Back on air, ‘The Talk’ reckons with Sharon Osbourne’s exit

“The Talk” returned to the air Monday afternoon with co-hosts Sheryl Underwood, Elaine Welteroth, Amanda Kloots and Carrie Ann Inaba engaging with a diversity and inclusion expert after the recent firing of longtime panelist Sharon Osbourne.

Donald E. Grant, who also focuses on equity and justice, served as moderator as the women discussed the notorious March 10 episode where Osbourne spun out while discussing racism, prompting an extended hiatus while CBS investigated.

“It’s difficult to go back to that day because I just feel the trauma,” Underwood told Grant after saying she had aimed to be an example for people. She said she didn’t want to come across as the stereotype of the “angry Black woman” and explained that she began to tear up while talking to Osbourne because she had to restrain her strong feelings.

Welteroth said viewers that day had seen a familiar scene unfold on TV: two women “walking the tightrope that Black women are walking the entire day in the workplace.” She lamented that the conversation went “off the rails” into disrespect when she and Underwood were trying so hard to keep things respectful.

Welteroth also wanted to make one thing quite clear: She and Underwood, she said, were in no way part of a “conspiracy” to attack Osbourne. Press reports suggesting that scenario were “absolutely, categorically false.” (Osbourne had suggested in an “ET” interview that she was set up by network executives.)

“Even if your voice shakes and even if you don’t have the perfect words,” Welteroth said, “it’s important that you find your voice and stand for your integrity and what you believe in.”

Underwood wanted to go on the record that while she had received text messages from Osbourne, she hadn’t replied to them because she wasn’t sure how she was supposed to behave during an internal investigation. Osbourne considered those texts to be an apology and didn’t understand why Underwood didn’t answer her.

“I have never been through something like this. I didn’t know whether you were supposed to communicate or not communicate. … I have not spoken to Sharon, I haven’t had a phone call from her,” Underwood said, adding that if her friend came up to her and greeted her warmly, she would give that back.

“When you’re friends with someone, you stay friends,” she said.

Kloots said that when the “hard conversation” came up, she went into mediator-therapist mode. “I try to hear everybody’s points of view,” she said.

“We all don’t want to be dismissed,” said Inaba, who had been out sick with an autoimmune condition during the recent drama and was making her return to the show Monday.

“Everyone who has a brain has a bias,” Grant explained later in the show. He said we need to recognize those thoughts, own them and figure out how to unlearn “what the world has taught us.”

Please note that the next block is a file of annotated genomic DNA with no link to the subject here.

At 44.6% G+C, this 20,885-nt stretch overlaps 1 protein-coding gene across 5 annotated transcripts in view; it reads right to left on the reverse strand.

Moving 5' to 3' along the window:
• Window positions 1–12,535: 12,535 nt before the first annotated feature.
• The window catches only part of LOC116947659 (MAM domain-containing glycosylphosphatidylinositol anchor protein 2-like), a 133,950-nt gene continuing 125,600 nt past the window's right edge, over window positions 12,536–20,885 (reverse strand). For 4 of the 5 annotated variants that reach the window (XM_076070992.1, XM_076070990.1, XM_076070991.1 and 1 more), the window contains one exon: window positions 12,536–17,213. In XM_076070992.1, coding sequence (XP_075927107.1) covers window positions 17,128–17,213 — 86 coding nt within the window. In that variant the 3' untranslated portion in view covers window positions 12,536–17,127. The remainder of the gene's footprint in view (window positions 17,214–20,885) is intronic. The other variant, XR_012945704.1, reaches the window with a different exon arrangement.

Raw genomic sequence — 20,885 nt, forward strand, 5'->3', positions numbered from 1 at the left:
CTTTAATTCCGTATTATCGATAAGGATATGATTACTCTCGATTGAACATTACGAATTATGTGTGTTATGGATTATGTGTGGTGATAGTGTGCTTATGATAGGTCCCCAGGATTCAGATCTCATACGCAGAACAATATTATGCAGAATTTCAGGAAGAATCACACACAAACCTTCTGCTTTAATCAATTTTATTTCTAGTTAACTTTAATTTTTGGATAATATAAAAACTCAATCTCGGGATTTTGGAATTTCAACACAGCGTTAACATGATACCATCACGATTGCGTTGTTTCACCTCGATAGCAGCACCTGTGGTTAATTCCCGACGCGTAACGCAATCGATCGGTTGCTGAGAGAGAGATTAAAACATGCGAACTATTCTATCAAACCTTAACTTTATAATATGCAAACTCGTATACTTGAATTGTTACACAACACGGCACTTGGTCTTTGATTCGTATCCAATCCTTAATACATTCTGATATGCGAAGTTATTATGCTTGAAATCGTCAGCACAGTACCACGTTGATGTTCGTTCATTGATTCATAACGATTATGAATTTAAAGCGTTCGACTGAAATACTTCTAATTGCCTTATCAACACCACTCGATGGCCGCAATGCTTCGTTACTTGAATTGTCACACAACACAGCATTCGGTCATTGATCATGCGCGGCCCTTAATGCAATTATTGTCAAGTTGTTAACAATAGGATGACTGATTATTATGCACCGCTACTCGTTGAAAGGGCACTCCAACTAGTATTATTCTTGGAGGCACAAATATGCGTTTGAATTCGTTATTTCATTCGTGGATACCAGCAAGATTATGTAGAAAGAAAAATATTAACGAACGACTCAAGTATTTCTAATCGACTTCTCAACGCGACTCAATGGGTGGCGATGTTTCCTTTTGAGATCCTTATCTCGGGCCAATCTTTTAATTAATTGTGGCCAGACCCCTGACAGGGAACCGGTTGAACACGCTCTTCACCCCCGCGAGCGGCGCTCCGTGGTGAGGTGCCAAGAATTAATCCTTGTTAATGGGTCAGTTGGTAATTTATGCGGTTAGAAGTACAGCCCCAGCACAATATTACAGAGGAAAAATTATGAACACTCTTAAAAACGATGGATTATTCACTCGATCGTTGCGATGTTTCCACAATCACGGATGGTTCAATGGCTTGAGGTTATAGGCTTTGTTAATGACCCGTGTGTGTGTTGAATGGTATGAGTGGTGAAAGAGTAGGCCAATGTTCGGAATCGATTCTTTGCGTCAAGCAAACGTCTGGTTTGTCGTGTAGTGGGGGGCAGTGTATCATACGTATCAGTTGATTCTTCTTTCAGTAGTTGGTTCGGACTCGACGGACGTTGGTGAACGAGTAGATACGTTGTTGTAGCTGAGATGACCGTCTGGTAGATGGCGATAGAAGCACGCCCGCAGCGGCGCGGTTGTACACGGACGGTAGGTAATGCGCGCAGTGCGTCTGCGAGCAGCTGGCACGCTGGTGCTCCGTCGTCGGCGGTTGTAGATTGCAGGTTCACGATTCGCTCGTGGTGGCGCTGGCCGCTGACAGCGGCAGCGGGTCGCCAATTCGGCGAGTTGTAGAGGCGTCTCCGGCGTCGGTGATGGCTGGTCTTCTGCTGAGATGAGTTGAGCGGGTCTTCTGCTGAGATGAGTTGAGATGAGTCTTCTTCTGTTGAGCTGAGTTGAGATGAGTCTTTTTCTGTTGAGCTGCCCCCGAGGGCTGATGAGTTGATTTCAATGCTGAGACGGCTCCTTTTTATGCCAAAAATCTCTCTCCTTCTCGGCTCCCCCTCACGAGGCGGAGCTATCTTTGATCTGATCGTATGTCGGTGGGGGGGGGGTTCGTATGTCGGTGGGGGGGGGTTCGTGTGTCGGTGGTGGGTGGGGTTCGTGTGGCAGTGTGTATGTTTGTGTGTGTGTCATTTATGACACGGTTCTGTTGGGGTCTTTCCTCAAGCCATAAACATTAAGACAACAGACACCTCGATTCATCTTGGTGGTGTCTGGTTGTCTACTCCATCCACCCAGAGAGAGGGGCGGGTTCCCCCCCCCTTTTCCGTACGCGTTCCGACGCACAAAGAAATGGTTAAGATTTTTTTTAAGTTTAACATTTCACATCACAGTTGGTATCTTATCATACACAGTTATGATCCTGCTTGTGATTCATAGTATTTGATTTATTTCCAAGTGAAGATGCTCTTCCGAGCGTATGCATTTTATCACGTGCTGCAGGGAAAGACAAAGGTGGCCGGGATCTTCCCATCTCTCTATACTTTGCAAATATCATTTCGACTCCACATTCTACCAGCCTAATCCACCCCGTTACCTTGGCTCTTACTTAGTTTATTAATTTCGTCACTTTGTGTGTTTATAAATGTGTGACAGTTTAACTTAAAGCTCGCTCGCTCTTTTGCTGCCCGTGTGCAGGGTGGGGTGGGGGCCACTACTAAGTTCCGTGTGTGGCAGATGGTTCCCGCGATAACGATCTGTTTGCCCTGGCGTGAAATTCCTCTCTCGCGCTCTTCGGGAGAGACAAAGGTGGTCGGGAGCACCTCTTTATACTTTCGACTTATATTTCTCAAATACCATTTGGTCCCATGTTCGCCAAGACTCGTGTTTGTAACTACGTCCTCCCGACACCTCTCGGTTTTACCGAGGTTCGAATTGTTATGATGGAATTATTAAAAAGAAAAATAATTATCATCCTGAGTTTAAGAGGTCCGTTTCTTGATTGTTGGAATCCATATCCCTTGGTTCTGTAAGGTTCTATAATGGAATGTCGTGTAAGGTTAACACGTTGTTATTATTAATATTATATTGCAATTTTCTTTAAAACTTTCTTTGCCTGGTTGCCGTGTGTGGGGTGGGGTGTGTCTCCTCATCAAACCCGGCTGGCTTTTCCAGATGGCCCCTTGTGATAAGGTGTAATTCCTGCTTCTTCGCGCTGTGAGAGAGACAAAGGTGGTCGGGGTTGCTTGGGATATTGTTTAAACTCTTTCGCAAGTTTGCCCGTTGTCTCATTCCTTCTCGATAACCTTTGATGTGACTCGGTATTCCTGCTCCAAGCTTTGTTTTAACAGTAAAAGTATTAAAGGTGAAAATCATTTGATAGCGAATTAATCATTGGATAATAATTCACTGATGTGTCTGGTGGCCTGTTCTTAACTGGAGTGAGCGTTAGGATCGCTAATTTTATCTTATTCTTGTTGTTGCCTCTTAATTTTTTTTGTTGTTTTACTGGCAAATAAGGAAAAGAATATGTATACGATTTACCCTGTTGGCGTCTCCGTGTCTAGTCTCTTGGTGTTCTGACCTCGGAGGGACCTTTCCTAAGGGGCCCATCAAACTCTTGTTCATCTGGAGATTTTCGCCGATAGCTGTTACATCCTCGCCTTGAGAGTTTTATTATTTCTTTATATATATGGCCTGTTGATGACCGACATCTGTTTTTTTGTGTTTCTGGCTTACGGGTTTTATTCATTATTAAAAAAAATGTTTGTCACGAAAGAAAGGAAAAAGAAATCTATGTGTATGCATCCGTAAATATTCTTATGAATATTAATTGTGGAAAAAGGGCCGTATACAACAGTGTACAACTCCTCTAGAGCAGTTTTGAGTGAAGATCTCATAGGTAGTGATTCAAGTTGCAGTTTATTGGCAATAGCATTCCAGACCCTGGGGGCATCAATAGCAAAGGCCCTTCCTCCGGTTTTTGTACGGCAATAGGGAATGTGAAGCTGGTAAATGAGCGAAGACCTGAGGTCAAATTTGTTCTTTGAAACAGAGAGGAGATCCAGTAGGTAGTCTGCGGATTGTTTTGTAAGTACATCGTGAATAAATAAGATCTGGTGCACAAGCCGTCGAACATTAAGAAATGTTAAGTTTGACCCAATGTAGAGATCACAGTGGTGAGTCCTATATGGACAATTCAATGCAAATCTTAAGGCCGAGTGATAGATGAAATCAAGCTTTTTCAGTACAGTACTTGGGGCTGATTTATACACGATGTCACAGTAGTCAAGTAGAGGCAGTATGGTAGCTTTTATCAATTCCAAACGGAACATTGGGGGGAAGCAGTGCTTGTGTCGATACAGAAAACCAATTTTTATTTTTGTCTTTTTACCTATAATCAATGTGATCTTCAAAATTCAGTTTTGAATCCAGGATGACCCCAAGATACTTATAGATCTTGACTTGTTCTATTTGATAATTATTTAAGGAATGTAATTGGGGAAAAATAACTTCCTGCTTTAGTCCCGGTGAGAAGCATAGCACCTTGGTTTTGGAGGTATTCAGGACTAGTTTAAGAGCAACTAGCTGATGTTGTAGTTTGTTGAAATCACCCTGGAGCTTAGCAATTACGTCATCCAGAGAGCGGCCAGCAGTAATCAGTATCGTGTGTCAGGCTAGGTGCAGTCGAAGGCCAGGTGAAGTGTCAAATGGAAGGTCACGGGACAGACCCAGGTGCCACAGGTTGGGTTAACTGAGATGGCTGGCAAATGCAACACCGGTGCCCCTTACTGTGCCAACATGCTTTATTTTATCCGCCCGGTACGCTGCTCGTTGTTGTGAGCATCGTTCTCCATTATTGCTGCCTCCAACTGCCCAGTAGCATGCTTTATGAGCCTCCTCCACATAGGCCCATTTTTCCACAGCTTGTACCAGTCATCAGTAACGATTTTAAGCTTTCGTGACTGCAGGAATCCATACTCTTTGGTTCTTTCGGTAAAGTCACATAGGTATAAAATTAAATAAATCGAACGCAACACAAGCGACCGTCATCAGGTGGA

Before Monday’s episode, Underwood shared a message from backstage, noting that the co-hosts hadn’t been in the studio together since the week of two contentious episodes that featured conversations about race. Osbourne, the last remaining member of the show’s 2010 debut panel, parted ways with “The Talk” while it was on break.

“We need to process the events of that day and what happened since, so we can get to the healing,” Underwood said Monday, referring to the March 10 episode. “Over the next hour, we will honestly discuss what occurred and explore some of our feelings. And we’ll also show you how anyone can become more comfortable discussing important issues and having difficult conversations. By the end of the hour, we want everyone to feel empowered and ready to move forward.”

“The Talk” broke down in early March a day after Osbourne defended Piers Morgan for not believing statements by the former Meghan Markle in the interview she did with Prince Harry and Oprah Winfrey. Underwood asked Osbourne what she had to say to those who said the former “America’s Got Talent” judge was providing cover for a racist. Osbourne declared that neither she nor Morgan was a racist, and the conversation devolved.

“I feel even like I’m about to be put in the electric chair because I have a friend who many people think is a racist, so that makes me a racist,” Osbourne said of Morgan on March 10. She dropped an F-bomb aimed at her friend as the show went to commercial break, then asked Underwood to “educate” her about what Morgan had said that was racist. Osbourne also told Underwood not to cry during their exchange, saying if anyone should be crying it should be herself.

Osbourne apologized publicly via social media March 11, saying she had “panicked, felt blindsided.” Underwood, meanwhile, had moved on with a “forgiveness first” attitude. Still, there was disagreement last week about whether Osbourne had reached out personally to Underwood to say she was sorry.

“The events of the March 10 broadcast were upsetting to everyone involved, including the audience watching at home,” CBS said in a statement March 26. “As part of our review, we concluded that Sharon’s behavior toward her co-hosts during the March 10 episode did not align with our values for a respectful workplace.”

The network said that during its investigation it found no evidence that executives had set up Osbourne.

CBS later denied paying out $10 million to Osbourne as part of her departure.



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